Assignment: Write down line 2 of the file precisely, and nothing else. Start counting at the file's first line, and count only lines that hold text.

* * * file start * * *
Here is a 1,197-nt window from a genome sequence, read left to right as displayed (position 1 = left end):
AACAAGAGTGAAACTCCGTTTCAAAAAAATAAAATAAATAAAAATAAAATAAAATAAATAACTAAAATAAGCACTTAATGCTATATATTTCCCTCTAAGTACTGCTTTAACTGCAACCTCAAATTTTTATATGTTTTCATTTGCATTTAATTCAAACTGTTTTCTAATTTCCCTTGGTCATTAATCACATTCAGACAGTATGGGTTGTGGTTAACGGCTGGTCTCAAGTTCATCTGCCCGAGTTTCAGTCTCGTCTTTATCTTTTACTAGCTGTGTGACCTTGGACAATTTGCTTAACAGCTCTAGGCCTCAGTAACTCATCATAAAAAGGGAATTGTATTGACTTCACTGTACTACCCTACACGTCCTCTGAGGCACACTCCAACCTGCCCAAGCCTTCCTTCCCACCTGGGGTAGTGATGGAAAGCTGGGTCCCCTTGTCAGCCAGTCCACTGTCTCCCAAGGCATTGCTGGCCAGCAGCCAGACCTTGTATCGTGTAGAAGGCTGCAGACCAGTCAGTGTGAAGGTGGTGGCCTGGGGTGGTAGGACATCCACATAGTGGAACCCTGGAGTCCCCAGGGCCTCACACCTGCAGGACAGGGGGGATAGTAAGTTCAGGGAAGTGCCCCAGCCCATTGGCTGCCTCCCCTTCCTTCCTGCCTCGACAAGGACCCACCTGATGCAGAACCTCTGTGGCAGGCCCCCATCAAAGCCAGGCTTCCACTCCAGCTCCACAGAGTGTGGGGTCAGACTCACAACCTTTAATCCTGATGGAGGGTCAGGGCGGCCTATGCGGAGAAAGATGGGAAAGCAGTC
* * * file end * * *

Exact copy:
AACAAGAGTGAAACTCCGTTTCAAAAAAATAAAATAAATAAAAATAAAATAAAATAAATAACTAAAATAAGCACTTAATGCTATATATTTCCCTCTAAGTACTGCTTTAACTGCAACCTCAAATTTTTATATGTTTTCATTTGCATTTAATTCAAACTGTTTTCTAATTTCCCTTGGTCATTAATCACATTCAGACAGTATGGGTTGTGGTTAACGGCTGGTCTCAAGTTCATCTGCCCGAGTTTCAGTCTCGTCTTTATCTTTTACTAGCTGTGTGACCTTGGACAATTTGCTTAACAGCTCTAGGCCTCAGTAACTCATCATAAAAAGGGAATTGTATTGACTTCACTGTACTACCCTACACGTCCTCTGAGGCACACTCCAACCTGCCCAAGCCTTCCTTCCCACCTGGGGTAGTGATGGAAAGCTGGGTCCCCTTGTCAGCCAGTCCACTGTCTCCCAAGGCATTGCTGGCCAGCAGCCAGACCTTGTATCGTGTAGAAGGCTGCAGACCAGTCAGTGTGAAGGTGGTGGCCTGGGGTGGTAGGACATCCACATAGTGGAACCCTGGAGTCCCCAGGGCCTCACACCTGCAGGACAGGGGGGATAGTAAGTTCAGGGAAGTGCCCCAGCCCATTGGCTGCCTCCCCTTCCTTCCTGCCTCGACAAGGACCCACCTGATGCAGAACCTCTGTGGCAGGCCCCCATCAAAGCCAGGCTTCCACTCCAGCTCCACAGAGTGTGGGGTCAGACTCACAACCTTTAATCCTGATGGAGGGTCAGGGCGGCCTATGCGGAGAAAGATGGGAAAGCAGTC